The editor of the magazine, North American Windpower, recently marked the demise of Ontario’s wind industry. His article was titled “Eulogizing Ontario’s Wind Industry.” Apparently the eulogy was a result of Ontario Energy Minister Glenn Thibeault’s announcement of Sept. 27 that he was “suspending” the acquisition of 1,000 MW (megawatts) of renewable energy under the previously announced LRP ll (Large Renewable Procurement).
Thibeault explained that “IESO (Independent Electricity System Operator) had advised that Ontario had a robust supply of electricity over the coming decade to meet projected demand.” Thibeault didn’t express surprise at this sudden turn of events or explain what led to the realization. To put some context around the suspension, only a few months earlier former Energy Minister Bob Chiarelli had issued the directive to acquire the 1,000 MW that Thibeault shortly after “suspended.”
The Windpower article opens with: “Ladies and gentlemen, we are gathered here today to pay our respects to Ontario’s utility-scale wind industry, which has passed away from unnatural causes (a lack of government support).”
If Ontario’s wind industry had truly passed away, the celebrations among hundreds of thousands of Ontario ratepayers would have rivaled the scale of celebrations exhibited in Florida by Cuban exiles after hearing that Castro died. As it is, Ontarians are hardly celebrating. We will be forced to live with and among industrial wind turbines for at least the next 20 years. The “government support” alluded to in the eulogy isn’t dead. It continues to get pulled from the pockets of all Ontario ratepayers and has caused undue suffering.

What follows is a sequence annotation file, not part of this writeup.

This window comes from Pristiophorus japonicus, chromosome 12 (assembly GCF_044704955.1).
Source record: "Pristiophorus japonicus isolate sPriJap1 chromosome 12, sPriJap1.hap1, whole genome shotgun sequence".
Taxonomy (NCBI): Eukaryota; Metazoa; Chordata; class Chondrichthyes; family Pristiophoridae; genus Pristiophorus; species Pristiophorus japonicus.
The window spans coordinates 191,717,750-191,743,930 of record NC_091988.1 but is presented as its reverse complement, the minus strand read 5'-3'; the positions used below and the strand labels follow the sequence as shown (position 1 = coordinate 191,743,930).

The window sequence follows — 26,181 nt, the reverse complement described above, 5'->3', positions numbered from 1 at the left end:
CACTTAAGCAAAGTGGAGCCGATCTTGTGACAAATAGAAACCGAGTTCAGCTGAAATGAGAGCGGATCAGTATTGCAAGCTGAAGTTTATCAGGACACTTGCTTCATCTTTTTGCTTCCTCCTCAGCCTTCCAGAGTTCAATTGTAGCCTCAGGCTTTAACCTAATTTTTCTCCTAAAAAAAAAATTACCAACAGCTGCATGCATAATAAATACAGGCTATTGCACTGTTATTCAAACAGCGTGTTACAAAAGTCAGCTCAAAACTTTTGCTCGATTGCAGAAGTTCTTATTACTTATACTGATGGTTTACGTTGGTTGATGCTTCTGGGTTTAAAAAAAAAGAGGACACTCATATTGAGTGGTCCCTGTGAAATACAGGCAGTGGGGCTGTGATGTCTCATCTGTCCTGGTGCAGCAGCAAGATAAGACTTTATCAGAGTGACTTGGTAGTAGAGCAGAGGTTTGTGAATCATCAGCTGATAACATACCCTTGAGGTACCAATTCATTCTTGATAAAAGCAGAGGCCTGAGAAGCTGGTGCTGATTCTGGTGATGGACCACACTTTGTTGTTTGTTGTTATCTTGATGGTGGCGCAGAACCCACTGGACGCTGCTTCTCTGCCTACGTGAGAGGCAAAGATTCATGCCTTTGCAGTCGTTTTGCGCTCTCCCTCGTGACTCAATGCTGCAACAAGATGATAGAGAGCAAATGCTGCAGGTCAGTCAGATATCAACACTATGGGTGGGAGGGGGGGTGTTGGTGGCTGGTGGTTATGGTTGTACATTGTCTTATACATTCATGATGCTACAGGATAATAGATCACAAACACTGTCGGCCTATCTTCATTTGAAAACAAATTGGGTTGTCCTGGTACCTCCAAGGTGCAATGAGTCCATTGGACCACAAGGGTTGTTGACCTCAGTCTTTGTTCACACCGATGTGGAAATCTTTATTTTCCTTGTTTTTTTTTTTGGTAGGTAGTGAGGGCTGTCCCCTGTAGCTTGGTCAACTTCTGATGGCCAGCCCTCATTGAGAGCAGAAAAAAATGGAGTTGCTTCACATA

The wind industry rushed to Ontario to enjoy the largesse of government support via a government program that granted above-market payments for intermittent and unreliable power. Industrial wind turbines have so driven up electricity prices that Ontario now suffers the highest residential rates in Canada and the fastest growing rates in North America. The Ontario Association of Food Banks in its recent 2016 “Hunger Report” noted: “Since 2006, hydro rates have increased at a rate of 3.5 times inflation for peak hours, and at a rate of eight times inflation for off-peak hours. Households across Ontario are finding it hard to keep up with these expenses, as exemplified by the $172.5 million in outstanding hydro bills, or the 60,000 homes that were disconnected last year for failing to pay.”
Beyond that, the cost of energy affects businesses and, as noted by the Canadian Federation of Independent Businesses, “fuel, energy costs” ranks for their Ontario members as the second-highest “major cost constraint” behind “tax, regulatory costs.”
Until the day we actually see Ontario electricity consumers dancing in the streets one day, the eulogy for this province’s wind-power tyranny is unfortunately premature.
Parker Gallant is a former bank executive who looked at his power bill and didn’t like what he saw.